Saturday, February 25, 2006

Concepts of Possibility

So, I'm trying to make sense of the notion of 'possibility'. Again. I think it might be worth distinguishing the fundamental modal concept from various quasi-modal pretenders. By the latter, I have in mind the 'relative' and merely formal notion of what is 'allowed' within some limiting framework. We might, for example, define the 'logically possible' as that which entails no contradictions. (There it seems the fundamental notion - "contradiction" - is logical, not modal.) More generally, for any framework of limitations F, something is F-possible iff it is allowed by the rules of F. (I assume [perhaps falsely?] that this notion of what's "allowed" can be spelled out in non-modal terms.) But such relational accounts fail to do justice to our absolute concept. For any claim of "F-possibility", we can ask: "Yes, but is it really possible?"

The fundamental modal concept, then, concerns what really could have been the case. This seems conceptually distinct from logical notions of consistency and such. It's difficult to get a grip on, but I think we can roughly illustrate the concept by imagining time "rewinding", and then replaying with a different outcome. That alternative outcome is seen to be a "real possibility", or a way the world really could have turned out. The notion is clearer with regard to the future: we might think that the future is 'open' in various ways, that any one of various alternatives really could eventuate. Extending this intuitive notion back into the past, we will find various (now closed) branches that really were, at one point, metaphysically open possibilities.

The problem with this picture is that, at best, it only gets us as far as nomological possibility (worse, nomological possibility given initial starting conditions). But our intuitive notion of metaphysical possibility needs to be broader than that. It seems plausible that there really could have been different laws of nature, or different 'starting conditions', right back at [before?] the very beginning of time. (Perhaps there could have been no time at all!) But I'm not sure how to make sense of alternate possibilities atemporally.

We might imagine God choosing what physical laws (etc.) to make, or what possible world to actualize. Then the metaphysically ("really") possible worlds are those that God really might have chosen to make. Intuitively, a world W is metaphysically possible iff were we to 'rewind and replay' the decision enough times, then God would eventually actualize W.

Of course, that's a terribly rough notion. It wouldn't do as an analysis, since it appeals to modal (at least, counterfactual) notions itself. And it isn't clear whether the intuitive idea of "rewinding" God's atemporal decisions is genuinely coherent. (It isn't even clear whether the notion of an "atemporal decision" is coherent.) Also, I don't think God exists, which of course poses problems for any attempt to take this heuristic too literally! But I don't think God is playing any crucial role here (other than making the illustration a little easier to follow); we might just as well consider any other atemporal indeterminacy, or way in which it could somehow be "metaphysically open" which world gets to be made actual. (Atemporal indeterminacy really is a bizarre notion. Has anyone written about such things before? Sounds like the kind of thing theologians should be concerned about, at least. But of course I'd be more interested in analytic metaphysicians.)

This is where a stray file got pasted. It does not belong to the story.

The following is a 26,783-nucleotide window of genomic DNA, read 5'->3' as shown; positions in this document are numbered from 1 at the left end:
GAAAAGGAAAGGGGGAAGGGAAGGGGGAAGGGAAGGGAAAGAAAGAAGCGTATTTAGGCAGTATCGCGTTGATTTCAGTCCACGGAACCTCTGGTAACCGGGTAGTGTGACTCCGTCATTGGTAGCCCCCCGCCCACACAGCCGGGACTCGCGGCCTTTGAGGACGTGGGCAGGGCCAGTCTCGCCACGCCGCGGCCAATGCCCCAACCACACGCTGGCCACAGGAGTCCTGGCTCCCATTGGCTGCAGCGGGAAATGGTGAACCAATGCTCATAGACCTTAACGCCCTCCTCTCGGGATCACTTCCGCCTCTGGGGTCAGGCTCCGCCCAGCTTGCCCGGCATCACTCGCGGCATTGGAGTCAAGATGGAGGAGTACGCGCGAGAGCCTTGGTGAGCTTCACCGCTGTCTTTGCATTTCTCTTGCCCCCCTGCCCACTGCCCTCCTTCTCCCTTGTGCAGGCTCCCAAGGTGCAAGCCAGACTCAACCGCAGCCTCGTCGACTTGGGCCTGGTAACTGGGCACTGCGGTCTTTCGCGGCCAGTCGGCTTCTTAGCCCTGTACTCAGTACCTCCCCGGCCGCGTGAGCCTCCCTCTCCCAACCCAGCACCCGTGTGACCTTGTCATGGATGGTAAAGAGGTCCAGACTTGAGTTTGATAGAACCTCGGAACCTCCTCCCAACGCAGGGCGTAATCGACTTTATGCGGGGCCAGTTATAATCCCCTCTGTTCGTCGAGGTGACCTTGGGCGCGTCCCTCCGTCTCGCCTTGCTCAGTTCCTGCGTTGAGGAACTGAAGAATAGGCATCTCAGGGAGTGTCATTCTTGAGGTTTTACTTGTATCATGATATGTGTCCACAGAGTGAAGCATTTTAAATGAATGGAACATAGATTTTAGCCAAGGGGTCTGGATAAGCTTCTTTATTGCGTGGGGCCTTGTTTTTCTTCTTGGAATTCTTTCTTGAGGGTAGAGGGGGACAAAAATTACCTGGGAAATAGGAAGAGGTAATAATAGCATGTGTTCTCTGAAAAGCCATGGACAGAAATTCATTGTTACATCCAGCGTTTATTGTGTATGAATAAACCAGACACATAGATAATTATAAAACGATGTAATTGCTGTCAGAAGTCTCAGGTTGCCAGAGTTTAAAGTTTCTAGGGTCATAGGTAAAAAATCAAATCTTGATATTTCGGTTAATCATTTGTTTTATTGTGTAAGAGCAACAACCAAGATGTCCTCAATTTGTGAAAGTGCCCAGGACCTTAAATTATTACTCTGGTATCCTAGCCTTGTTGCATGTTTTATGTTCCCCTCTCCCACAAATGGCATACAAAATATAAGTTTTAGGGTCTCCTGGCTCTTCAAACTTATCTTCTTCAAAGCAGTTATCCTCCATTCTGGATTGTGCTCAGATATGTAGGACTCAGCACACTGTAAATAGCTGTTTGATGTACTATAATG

So: while I'd previously given up on the concept of 'real possibility', I hope the above illustrations help to indicate that there is a rough concept in this vicinity. I'm not sure whether it can withstand further analysis though. (It does seem a very confused notion. Or, at least, I am very confused by it!) And it might be that the standard quasi-modal notions are all we really need for our philosophical purposes. (Perhaps my characterization of them is unfair, and they are fundamentally modal, but in a slightly difference sense to what I tried to point to above. I guess a lot hinges on the analysis of 'allowance' hinted at above.)

Fun but confusing topic. Comments welcome (as always).

P.S. Though the concept is distinct, absolute possibility will presumably end up coinciding with some limiting framework or other. For example, it may be that the world could really have turned out in any logically possible way. I take this to be a substantive claim, however, so the concepts of 'logically possible' and 'way the world really could have been' should be kept distinct.

10 comments:

  1. Interesting post! But i'm afraid our intuitions somewhat diverge.
    Do you have any argument for your thesis that consistency (or consistency with some theory) is conceptually distinct from possibility? Your open question-claim doesn't really convince me...
    Why, for example, couldn't we analyse "physically possible" as "is consistent with an ideal(maybe yet to be discovered) physical theory"?

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  2. Kim, that analysis sounds fine to me. It just doesn't sound like a fundamentally modal analysis. It instead sounds (to me) like a reduction of the modal to the logical.

    "Do you have any argument for your thesis that consistency (or consistency with some theory) is conceptually distinct from possibility?"

    I'm not sure. I know that I think of the two of them differently, as seen in the open question argument, but you might have different concepts from mine. As I understand it, "consistency" is a matter of obeying various formal rules (e.g. the law of non-contradiction), we might say it is a merely logical notion. Absolute possibility, as I use the term here, is a metaphysical notion, concerning "what might have been".

    But perhaps this distinction is a red herring. I think my real issue is with the distinction between 'relative' and 'absolute' modal concepts. I'm wanting to highlight the absolute notion of what is possible, simpliciter, as opposed to what is F-possible for some framework F.

    An analogy with ethics might help. We can say that an action is R-permissible when it is allowed according to some framework of rules R. (Then we can talk about what is legally permissible, or Biblically permissible, etc.) But none of those relative notions capture the fundamental normative concept, or what we really ought (or are permitted) to do. (See also the early paragraphs of this essay.)

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  3. I thought the same as Kim. Why can't you say that, if "relative possibility of P" is consistency of P with respect to some assumed framework F, then "absolute possibility of P" is just that P is not self-contradictory? (nor entails any self-contradiction when joined with purely logical principles?

    The only answer I can imagine is that you would be relativizing your notion of "possibility", after all, to a set of logical principles which determine what is and what is not contradictory, and there may be alternative logics to choose. But if one believes in alternative possible logics, then I imagine the most natural thing would be to stop looking for a notion of metaphysical "absolute" possibility (which would bring with it an associated absolute notion of necessity) and instead take a pragmatic (Quinean?) view of both logic and modality.